Lyophilization FAQs

1. Why is protein freeze-dried? What is the effect of freeze-drying on protein?

Proteins are sensitive to heat, and freeze-drying can preserve the activity of the majority of proteins. It improves protein stability, extends storage time, and reduces shipping costs. However, freeze-drying can also lead to the loss of the active portion of the protein and cause aggregation and denaturation issues. Nonetheless, these adverse effects can be minimized by incorporating protective agents such as stabilizers, additives, and excipients, and by carefully controlling various lyophilization conditions.

2. What is the general protectant? What kind of protectant do you usually add?

Commonly used protectant include saccharides, polyols, polymers, surfactants, some proteins and amino acids etc. We usually add 8% (mass ratio by volume) of trehalose and mannitol as lyoprotectant. Trehalose can significantly prevent the alter of the protein secondary structure, the extension and aggregation of proteins during freeze-drying process; mannitol is also a universal applied protectant and fillers, which can reduce the aggregation of certain proteins after lyophilization. 

3. Why is the protein product barely visible in the tube?

Our protein products do not contain carrier protein or other additives (such as bovine serum albumin (BSA), human serum albumin (HSA) and sucrose, etc., and when lyophilized with the solution with the lowest salt content, they often cannot form A white grid structure, but a small amount of protein is deposited in the tube during the freeze-drying process, forming a thin or invisible transparent protein layer.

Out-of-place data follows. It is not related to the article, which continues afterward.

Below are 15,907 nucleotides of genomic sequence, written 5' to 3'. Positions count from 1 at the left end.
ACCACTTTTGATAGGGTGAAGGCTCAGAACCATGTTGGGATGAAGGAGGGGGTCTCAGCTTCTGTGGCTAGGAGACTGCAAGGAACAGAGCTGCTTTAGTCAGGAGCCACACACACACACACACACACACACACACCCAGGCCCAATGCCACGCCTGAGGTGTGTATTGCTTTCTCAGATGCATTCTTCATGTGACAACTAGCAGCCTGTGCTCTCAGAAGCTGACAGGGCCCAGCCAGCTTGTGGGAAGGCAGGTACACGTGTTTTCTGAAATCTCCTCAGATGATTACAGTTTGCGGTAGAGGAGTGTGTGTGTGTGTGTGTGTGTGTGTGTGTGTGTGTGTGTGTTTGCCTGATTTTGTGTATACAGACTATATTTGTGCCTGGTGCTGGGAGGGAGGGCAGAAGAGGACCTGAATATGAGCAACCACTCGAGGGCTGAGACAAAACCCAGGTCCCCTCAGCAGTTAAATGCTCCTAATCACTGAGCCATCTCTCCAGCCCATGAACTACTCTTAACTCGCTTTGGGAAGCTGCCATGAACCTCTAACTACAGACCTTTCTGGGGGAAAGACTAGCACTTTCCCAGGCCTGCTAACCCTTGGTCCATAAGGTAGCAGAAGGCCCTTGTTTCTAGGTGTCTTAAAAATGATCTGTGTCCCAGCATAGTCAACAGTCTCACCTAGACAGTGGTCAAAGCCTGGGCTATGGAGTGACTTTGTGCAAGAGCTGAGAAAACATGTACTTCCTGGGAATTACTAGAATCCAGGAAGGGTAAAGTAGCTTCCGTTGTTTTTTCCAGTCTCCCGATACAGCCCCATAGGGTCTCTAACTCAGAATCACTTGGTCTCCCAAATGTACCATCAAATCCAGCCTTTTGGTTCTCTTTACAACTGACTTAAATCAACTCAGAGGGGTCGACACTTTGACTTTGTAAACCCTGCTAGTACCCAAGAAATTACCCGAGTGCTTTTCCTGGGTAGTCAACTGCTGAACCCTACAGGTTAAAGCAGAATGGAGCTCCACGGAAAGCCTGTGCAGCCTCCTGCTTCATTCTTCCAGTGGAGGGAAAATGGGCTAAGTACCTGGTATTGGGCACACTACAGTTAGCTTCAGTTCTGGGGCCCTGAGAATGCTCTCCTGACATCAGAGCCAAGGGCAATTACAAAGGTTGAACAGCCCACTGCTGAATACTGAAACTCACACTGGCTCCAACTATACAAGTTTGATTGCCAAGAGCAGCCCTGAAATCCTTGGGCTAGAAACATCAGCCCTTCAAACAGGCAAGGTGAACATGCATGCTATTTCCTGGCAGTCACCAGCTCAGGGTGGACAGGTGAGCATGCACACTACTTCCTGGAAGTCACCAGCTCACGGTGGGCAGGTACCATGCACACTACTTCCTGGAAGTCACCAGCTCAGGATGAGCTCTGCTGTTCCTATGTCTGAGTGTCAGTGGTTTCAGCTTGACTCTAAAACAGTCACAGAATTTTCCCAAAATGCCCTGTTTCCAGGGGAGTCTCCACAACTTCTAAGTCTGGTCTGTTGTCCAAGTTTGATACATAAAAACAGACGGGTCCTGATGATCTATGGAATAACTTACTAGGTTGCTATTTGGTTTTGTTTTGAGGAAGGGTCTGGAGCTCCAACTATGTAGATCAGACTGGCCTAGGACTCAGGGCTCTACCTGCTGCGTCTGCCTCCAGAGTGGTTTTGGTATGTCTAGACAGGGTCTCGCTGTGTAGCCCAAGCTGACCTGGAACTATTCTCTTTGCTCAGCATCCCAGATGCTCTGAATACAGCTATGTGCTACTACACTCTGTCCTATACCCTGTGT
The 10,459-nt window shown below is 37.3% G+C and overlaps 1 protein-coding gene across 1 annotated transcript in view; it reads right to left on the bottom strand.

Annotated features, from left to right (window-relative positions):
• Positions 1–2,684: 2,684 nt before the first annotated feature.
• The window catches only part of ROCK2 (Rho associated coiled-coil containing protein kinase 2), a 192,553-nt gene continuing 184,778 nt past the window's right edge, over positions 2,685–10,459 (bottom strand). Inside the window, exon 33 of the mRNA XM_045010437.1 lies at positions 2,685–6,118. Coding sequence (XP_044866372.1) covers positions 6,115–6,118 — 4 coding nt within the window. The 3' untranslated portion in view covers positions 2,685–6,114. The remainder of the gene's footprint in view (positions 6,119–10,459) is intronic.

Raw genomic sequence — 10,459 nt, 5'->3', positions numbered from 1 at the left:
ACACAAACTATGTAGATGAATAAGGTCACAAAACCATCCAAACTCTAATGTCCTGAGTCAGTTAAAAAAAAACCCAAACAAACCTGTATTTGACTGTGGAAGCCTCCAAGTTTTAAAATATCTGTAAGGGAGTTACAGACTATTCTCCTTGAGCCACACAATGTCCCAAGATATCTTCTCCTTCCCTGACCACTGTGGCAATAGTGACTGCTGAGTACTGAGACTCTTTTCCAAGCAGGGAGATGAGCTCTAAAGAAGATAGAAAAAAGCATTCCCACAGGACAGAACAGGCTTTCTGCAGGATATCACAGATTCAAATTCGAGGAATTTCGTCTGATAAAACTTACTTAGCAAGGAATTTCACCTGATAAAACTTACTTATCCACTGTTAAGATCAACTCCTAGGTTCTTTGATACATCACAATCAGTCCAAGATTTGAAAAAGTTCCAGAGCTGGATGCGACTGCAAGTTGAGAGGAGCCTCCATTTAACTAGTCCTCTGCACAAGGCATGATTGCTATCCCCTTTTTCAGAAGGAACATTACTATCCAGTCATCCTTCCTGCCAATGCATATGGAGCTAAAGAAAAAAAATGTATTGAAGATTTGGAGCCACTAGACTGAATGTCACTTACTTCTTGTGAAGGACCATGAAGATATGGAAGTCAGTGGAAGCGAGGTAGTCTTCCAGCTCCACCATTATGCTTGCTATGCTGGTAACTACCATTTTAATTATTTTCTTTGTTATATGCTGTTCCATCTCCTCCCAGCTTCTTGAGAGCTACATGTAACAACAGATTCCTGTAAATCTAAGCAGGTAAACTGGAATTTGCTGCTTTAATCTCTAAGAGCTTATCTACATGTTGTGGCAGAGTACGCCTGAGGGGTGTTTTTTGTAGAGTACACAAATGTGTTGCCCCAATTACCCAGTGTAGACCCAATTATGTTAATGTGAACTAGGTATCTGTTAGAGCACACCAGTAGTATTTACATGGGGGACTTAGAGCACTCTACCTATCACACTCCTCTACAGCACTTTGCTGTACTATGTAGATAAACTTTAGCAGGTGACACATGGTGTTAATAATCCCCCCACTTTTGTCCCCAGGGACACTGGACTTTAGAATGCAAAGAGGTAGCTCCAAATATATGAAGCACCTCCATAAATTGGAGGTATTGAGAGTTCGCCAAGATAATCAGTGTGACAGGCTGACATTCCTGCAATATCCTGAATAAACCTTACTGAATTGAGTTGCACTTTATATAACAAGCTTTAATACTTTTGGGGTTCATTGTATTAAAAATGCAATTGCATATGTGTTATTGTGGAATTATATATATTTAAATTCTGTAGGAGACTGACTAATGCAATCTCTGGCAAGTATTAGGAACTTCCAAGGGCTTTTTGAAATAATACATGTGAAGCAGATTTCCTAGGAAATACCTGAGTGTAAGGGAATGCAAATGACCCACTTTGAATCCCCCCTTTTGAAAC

Reminder: Before opening the tube cap, we recommend that you quickly centrifuge for 20-30 seconds in a small centrifuge, so that the protein attached to the tube cap or the tube wall can be aggregated at the bottom of the tube. Our quality control procedures ensure that each tube contains the correct amount of protein, and although sometimes you can't see the protein powder, the amount of protein in the tube is still very precise.

4. How should I properly dissolve my recombinant protein product?

Step 1: Centrifuge the reagent tubes before opening the caps. The freeze-dried powder may drift and stick to the tube wall or cap during transportation, so before opening the plastic bottle cap, the freeze-dried powder should be collected to the bottom of the tube by centrifugation, so as to use a small volume The liquid can completely dissolve the lyophilized powder. Generally, it needs to be centrifuged at 3000-3500rpm for 5 minutes, and the effect is good.